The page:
…having raised Him out from the dead, and having set Him at His right hand in the heavenly realms, above every principality and authority and power and dominion, and every name being named, not only in this age, but also in the one coming. And He put all things under His feet and gave Him to be head (κεφαλή) over all things to the church, which is His body, the fullness of the One filling all in all. (Ephesians 1:19-23)

Surely these passages tell us that Christ is the “head” in terms of having authority over the church, don’t they?

No, this is not Paul’s meaning.

The Risen Savior is presented here as having authority over demonic principalities and powers:For we wrestle not against flesh and blood, but against principalities, against powers, against the rulers of the darkness of this world, against spiritual wickedness in high places” (Ephesians 6:12).

Jesus is seated far above these principalities and powers, and we–his body, which is connected to the head–are seated there with him: “And God raised us up with Christ and seated us with him in the heavenly realms in Christ Jesus” (Ephesians 2:6).

Jesus has authority over these demonic powers, and so does the church, in our union with Christ.  How did Jesus accomplish this for us?  By taking upon himself the form of a servant and dying on the cross: “And having disarmed the powers and authorities, he made a public spectacle of them, triumphing over them by the cross” (Colossians 2:15). 

Jesus died and rose again, so that we might share his victory over sin, Satan and the grave.  This is what Paul means when he refers to Jesus as the “head of the body” and “the beginning and the firstborn from among the dead” (Colossians 1:18).  Once again, he is the “source” of our new life, and of our freedom from the power of a defeated foe.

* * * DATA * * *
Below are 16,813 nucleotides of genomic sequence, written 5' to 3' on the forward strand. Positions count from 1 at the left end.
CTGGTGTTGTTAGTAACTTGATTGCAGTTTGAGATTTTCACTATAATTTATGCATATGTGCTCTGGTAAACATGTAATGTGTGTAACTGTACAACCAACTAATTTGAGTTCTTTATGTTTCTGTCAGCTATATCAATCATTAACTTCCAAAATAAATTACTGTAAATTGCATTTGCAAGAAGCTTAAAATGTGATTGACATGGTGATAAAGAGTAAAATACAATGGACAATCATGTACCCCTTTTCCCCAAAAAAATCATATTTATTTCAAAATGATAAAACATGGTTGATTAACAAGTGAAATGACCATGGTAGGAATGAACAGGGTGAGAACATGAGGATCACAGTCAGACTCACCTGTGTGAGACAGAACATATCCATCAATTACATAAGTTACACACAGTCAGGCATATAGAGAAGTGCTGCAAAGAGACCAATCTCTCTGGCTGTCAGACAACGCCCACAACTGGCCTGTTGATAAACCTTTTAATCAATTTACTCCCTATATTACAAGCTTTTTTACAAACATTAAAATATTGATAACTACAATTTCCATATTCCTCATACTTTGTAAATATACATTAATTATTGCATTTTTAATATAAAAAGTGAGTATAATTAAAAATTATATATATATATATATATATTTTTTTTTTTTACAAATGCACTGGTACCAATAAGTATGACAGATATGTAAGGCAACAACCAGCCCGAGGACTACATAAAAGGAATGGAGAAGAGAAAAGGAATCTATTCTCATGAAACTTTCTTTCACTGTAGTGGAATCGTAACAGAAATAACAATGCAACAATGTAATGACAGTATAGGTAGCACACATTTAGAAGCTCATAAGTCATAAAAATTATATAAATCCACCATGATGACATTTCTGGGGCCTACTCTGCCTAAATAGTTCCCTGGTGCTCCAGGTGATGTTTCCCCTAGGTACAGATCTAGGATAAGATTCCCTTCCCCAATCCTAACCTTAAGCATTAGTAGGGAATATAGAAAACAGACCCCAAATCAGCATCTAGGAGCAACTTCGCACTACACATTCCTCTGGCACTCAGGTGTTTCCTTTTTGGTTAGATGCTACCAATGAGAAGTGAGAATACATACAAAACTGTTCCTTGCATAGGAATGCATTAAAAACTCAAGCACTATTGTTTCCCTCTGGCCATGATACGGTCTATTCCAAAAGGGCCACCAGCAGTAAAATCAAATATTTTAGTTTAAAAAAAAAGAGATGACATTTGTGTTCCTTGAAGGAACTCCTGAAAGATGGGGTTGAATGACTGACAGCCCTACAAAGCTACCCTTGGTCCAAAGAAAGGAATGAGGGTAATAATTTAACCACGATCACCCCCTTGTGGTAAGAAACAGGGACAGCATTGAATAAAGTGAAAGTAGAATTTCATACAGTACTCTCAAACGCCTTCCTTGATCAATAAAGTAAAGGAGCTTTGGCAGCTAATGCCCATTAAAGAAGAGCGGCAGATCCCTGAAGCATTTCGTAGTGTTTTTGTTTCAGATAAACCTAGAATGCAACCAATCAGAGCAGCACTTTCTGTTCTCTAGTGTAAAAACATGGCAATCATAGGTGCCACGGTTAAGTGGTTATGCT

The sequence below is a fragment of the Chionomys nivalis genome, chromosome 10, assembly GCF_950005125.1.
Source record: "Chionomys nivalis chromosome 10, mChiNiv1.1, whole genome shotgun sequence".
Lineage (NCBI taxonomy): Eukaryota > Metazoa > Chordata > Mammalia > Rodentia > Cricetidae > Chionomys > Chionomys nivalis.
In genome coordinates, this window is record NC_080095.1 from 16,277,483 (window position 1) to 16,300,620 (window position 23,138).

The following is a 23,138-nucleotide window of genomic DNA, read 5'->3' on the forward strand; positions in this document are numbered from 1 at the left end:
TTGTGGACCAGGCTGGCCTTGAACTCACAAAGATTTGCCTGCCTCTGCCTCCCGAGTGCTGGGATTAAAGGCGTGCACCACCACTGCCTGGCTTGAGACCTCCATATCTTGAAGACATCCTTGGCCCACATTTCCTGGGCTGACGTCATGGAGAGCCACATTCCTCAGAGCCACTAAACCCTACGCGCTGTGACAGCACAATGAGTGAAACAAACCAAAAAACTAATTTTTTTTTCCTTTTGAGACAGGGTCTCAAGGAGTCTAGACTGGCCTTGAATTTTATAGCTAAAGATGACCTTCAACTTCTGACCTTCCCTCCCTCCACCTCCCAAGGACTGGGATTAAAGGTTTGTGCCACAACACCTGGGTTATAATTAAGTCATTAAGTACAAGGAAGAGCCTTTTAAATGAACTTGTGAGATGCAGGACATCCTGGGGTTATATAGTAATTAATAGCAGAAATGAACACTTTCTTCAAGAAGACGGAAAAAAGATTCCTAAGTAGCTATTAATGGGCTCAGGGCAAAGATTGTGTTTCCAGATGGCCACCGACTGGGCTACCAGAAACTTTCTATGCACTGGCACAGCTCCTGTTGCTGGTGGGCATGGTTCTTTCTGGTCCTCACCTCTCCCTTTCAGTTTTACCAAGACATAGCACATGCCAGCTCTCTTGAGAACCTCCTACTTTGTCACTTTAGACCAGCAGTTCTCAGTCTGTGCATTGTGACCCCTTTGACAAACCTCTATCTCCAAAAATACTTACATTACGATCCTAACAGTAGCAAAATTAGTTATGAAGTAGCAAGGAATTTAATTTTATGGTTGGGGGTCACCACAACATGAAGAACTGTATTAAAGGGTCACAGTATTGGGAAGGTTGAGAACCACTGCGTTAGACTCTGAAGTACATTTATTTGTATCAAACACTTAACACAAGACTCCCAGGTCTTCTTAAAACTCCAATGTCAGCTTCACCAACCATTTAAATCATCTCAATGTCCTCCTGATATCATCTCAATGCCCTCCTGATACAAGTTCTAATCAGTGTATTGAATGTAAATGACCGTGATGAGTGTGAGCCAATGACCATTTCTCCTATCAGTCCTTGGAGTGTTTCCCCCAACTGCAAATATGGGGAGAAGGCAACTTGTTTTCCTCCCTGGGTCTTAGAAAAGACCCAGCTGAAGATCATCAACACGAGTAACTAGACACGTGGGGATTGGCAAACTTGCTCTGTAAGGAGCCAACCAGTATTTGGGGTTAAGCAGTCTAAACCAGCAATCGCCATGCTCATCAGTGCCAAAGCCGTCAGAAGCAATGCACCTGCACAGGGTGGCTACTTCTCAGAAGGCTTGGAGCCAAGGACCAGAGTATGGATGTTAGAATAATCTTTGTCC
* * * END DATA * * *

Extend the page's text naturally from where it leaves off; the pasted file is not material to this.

What does “κεφαλή (head)” mean in the New Testament? Regarding Jesus and Adam, it means “source.” Adam was the “source” of Eve, who was taken from his side; and Jesus is the “source” of life, growth and freedom in the church.  Referring to husbands as the “head” of their wives (Ephesians 5:23), Paul tells them, “love your wives, just as Christ loved the church and gave himself up for her” (Ephesians 5:25).

Is this language teaching male authority?  On the contrary, let’s look at the example set for us by Jesus himself:

Jesus called them together and said, “You know that the rulers of the Gentiles lord it over them, and their high officials exercise authority over them. Not so with you. Instead, whoever wants to become great among you must be your servant, and whoever wants to be first must be your slave— just as the Son of Man did not come to be served, but to serve, and to give his life as a ransom for many.” (Matthew 20:25-28)

This example of NOT exercising authority over others is what husbands are commanded to imitate in the New Testament: “Husbands, love your wives, just as Christ loved the church and gave himself up for her” (Ephesians 5:25).  Suggesting that this passage means that husbands should “rule over” their wives is the exact opposite of what Jesus taught and modeled for us through his life (and death) of sacrificial service. 

When Jesus took upon himself the form of a servant, and was obedient to the point of death, he became the “source” of our life and freedom.  This is what “headship” means in the Bible, and this is the example we are commanded to follow:

In your relationships with one another, have the same mindset as Christ Jesus:

Who, being in very nature God,
    did not consider equality with God something to be used to his own advantage;
 rather, he made himself nothing
    by taking the very nature of a servant,
    being made in human likeness.
 And being found in appearance as a man,
    he humbled himself
    by becoming obedient to death—
        even death on a cross! (Philippians 2:5-8)